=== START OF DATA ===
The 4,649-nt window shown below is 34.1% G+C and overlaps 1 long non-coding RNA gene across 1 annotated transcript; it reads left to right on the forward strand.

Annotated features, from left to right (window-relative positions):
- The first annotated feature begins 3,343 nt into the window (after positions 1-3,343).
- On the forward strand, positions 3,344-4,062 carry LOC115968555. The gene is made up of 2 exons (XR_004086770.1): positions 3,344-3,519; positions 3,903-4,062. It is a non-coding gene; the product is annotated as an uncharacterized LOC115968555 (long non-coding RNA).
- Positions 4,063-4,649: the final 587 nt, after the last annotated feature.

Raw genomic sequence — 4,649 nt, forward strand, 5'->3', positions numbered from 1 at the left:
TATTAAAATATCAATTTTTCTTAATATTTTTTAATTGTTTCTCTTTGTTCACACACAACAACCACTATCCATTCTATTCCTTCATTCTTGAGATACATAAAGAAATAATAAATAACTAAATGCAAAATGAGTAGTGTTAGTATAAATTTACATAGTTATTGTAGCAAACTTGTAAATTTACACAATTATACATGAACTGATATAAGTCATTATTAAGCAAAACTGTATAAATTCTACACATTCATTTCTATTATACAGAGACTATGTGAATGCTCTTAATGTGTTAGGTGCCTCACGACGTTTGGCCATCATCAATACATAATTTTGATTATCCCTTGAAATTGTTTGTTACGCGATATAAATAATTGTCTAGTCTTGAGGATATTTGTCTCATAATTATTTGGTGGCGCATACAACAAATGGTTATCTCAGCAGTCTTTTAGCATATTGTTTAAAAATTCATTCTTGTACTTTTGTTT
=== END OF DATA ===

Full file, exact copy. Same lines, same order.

The 4,649-nt window shown below is 34.1% G+C and overlaps 1 long non-coding RNA gene across 1 annotated transcript; it reads left to right on the forward strand.

Annotated features, from left to right (window-relative positions):
- The first annotated feature begins 3,343 nt into the window (after positions 1-3,343).
- On the forward strand, positions 3,344-4,062 carry LOC115968555. The gene is made up of 2 exons (XR_004086770.1): positions 3,344-3,519; positions 3,903-4,062. It is a non-coding gene; the product is annotated as an uncharacterized LOC115968555 (long non-coding RNA).
- Positions 4,063-4,649: the final 587 nt, after the last annotated feature.

Raw genomic sequence — 4,649 nt, forward strand, 5'->3', positions numbered from 1 at the left:
TATTAAAATATCAATTTTTCTTAATATTTTTTAATTGTTTCTCTTTGTTCACACACAACAACCACTATCCATTCTATTCCTTCATTCTTGAGATACATAAAGAAATAATAAATAACTAAATGCAAAATGAGTAGTGTTAGTATAAATTTACATAGTTATTGTAGCAAACTTGTAAATTTACACAATTATACATGAACTGATATAAGTCATTATTAAGCAAAACTGTATAAATTCTACACATTCATTTCTATTATACAGAGACTATGTGAATGCTCTTAATGTGTTAGGTGCCTCACGACGTTTGGCCATCATCAATACATAATTTTGATTATCCCTTGAAATTGTTTGTTACGCGATATAAATAATTGTCTAGTCTTGAGGATATTTGTCTCATAATTATTTGGTGGCGCATACAACAAATGGTTATCTCAGCAGTCTTTTAGCATATTGTTTAAAAATTCATTCTTGTACTTTTGTTT